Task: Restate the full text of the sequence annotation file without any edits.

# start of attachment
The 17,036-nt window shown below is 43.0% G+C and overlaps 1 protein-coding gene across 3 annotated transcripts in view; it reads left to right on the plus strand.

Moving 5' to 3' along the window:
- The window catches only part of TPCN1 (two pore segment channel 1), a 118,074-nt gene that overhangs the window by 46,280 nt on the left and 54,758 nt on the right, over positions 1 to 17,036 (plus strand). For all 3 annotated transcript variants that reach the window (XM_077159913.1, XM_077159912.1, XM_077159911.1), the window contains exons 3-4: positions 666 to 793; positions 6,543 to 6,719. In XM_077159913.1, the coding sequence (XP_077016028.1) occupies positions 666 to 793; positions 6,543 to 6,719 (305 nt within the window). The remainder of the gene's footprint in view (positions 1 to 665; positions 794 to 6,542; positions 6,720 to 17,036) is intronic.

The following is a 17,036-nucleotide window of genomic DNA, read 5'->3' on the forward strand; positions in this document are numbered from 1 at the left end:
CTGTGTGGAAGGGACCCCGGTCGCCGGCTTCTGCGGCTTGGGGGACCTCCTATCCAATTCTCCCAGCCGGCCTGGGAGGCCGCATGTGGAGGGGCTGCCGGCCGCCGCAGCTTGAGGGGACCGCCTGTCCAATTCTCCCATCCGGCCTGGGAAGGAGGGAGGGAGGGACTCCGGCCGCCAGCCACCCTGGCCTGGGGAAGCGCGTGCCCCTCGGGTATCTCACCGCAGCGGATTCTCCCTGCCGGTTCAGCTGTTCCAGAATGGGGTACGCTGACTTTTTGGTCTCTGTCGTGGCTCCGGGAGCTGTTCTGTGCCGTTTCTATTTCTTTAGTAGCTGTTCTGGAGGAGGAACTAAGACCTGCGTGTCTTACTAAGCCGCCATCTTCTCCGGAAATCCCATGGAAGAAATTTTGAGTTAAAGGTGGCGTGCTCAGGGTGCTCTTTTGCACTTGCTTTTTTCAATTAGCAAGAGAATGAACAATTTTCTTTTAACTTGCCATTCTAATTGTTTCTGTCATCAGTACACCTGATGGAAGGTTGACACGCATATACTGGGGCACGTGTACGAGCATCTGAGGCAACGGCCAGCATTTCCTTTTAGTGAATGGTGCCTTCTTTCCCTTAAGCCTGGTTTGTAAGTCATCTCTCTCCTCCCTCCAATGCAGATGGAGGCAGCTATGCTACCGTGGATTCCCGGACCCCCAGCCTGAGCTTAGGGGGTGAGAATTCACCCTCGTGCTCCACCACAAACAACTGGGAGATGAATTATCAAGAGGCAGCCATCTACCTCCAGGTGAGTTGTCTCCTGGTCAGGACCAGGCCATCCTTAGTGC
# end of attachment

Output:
The 17,036-nt window shown below is 43.0% G+C and overlaps 1 protein-coding gene across 3 annotated transcripts in view; it reads left to right on the plus strand.

Moving 5' to 3' along the window:
- The window catches only part of TPCN1 (two pore segment channel 1), a 118,074-nt gene that overhangs the window by 46,280 nt on the left and 54,758 nt on the right, over positions 1 to 17,036 (plus strand). For all 3 annotated transcript variants that reach the window (XM_077159913.1, XM_077159912.1, XM_077159911.1), the window contains exons 3-4: positions 666 to 793; positions 6,543 to 6,719. In XM_077159913.1, the coding sequence (XP_077016028.1) occupies positions 666 to 793; positions 6,543 to 6,719 (305 nt within the window). The remainder of the gene's footprint in view (positions 1 to 665; positions 794 to 6,542; positions 6,720 to 17,036) is intronic.

The following is a 17,036-nucleotide window of genomic DNA, read 5'->3' on the forward strand; positions in this document are numbered from 1 at the left end:
CTGTGTGGAAGGGACCCCGGTCGCCGGCTTCTGCGGCTTGGGGGACCTCCTATCCAATTCTCCCAGCCGGCCTGGGAGGCCGCATGTGGAGGGGCTGCCGGCCGCCGCAGCTTGAGGGGACCGCCTGTCCAATTCTCCCATCCGGCCTGGGAAGGAGGGAGGGAGGGACTCCGGCCGCCAGCCACCCTGGCCTGGGGAAGCGCGTGCCCCTCGGGTATCTCACCGCAGCGGATTCTCCCTGCCGGTTCAGCTGTTCCAGAATGGGGTACGCTGACTTTTTGGTCTCTGTCGTGGCTCCGGGAGCTGTTCTGTGCCGTTTCTATTTCTTTAGTAGCTGTTCTGGAGGAGGAACTAAGACCTGCGTGTCTTACTAAGCCGCCATCTTCTCCGGAAATCCCATGGAAGAAATTTTGAGTTAAAGGTGGCGTGCTCAGGGTGCTCTTTTGCACTTGCTTTTTTCAATTAGCAAGAGAATGAACAATTTTCTTTTAACTTGCCATTCTAATTGTTTCTGTCATCAGTACACCTGATGGAAGGTTGACACGCATATACTGGGGCACGTGTACGAGCATCTGAGGCAACGGCCAGCATTTCCTTTTAGTGAATGGTGCCTTCTTTCCCTTAAGCCTGGTTTGTAAGTCATCTCTCTCCTCCCTCCAATGCAGATGGAGGCAGCTATGCTACCGTGGATTCCCGGACCCCCAGCCTGAGCTTAGGGGGTGAGAATTCACCCTCGTGCTCCACCACAAACAACTGGGAGATGAATTATCAAGAGGCAGCCATCTACCTCCAGGTGAGTTGTCTCCTGGTCAGGACCAGGCCATCCTTAGTGC